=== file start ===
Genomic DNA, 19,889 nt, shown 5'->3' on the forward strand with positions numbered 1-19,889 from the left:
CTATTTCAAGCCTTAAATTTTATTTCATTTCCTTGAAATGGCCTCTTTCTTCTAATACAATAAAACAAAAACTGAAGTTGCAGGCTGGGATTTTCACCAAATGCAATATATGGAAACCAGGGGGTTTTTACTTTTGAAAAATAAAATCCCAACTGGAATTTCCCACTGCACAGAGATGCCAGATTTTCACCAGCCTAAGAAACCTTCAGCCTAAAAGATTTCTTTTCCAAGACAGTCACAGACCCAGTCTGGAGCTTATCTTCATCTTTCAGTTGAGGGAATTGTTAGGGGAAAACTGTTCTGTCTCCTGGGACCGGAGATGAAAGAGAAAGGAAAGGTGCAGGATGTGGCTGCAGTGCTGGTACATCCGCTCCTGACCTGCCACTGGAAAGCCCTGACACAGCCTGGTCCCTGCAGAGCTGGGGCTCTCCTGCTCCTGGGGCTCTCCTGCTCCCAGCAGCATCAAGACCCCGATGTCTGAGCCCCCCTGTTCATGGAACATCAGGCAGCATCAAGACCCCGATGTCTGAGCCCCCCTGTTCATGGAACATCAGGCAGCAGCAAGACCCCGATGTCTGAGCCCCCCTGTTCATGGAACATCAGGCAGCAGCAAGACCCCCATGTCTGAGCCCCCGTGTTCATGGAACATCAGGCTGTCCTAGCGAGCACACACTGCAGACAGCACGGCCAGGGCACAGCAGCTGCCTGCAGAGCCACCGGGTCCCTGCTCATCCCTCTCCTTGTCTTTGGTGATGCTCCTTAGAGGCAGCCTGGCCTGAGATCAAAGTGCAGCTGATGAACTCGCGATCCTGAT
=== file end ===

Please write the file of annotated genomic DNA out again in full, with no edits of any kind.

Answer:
Genomic DNA, 19,889 nt, shown 5'->3' on the forward strand with positions numbered 1-19,889 from the left:
CTATTTCAAGCCTTAAATTTTATTTCATTTCCTTGAAATGGCCTCTTTCTTCTAATACAATAAAACAAAAACTGAAGTTGCAGGCTGGGATTTTCACCAAATGCAATATATGGAAACCAGGGGGTTTTTACTTTTGAAAAATAAAATCCCAACTGGAATTTCCCACTGCACAGAGATGCCAGATTTTCACCAGCCTAAGAAACCTTCAGCCTAAAAGATTTCTTTTCCAAGACAGTCACAGACCCAGTCTGGAGCTTATCTTCATCTTTCAGTTGAGGGAATTGTTAGGGGAAAACTGTTCTGTCTCCTGGGACCGGAGATGAAAGAGAAAGGAAAGGTGCAGGATGTGGCTGCAGTGCTGGTACATCCGCTCCTGACCTGCCACTGGAAAGCCCTGACACAGCCTGGTCCCTGCAGAGCTGGGGCTCTCCTGCTCCTGGGGCTCTCCTGCTCCCAGCAGCATCAAGACCCCGATGTCTGAGCCCCCCTGTTCATGGAACATCAGGCAGCATCAAGACCCCGATGTCTGAGCCCCCCTGTTCATGGAACATCAGGCAGCAGCAAGACCCCGATGTCTGAGCCCCCCTGTTCATGGAACATCAGGCAGCAGCAAGACCCCCATGTCTGAGCCCCCGTGTTCATGGAACATCAGGCTGTCCTAGCGAGCACACACTGCAGACAGCACGGCCAGGGCACAGCAGCTGCCTGCAGAGCCACCGGGTCCCTGCTCATCCCTCTCCTTGTCTTTGGTGATGCTCCTTAGAGGCAGCCTGGCCTGAGATCAAAGTGCAGCTGATGAACTCGCGATCCTGAT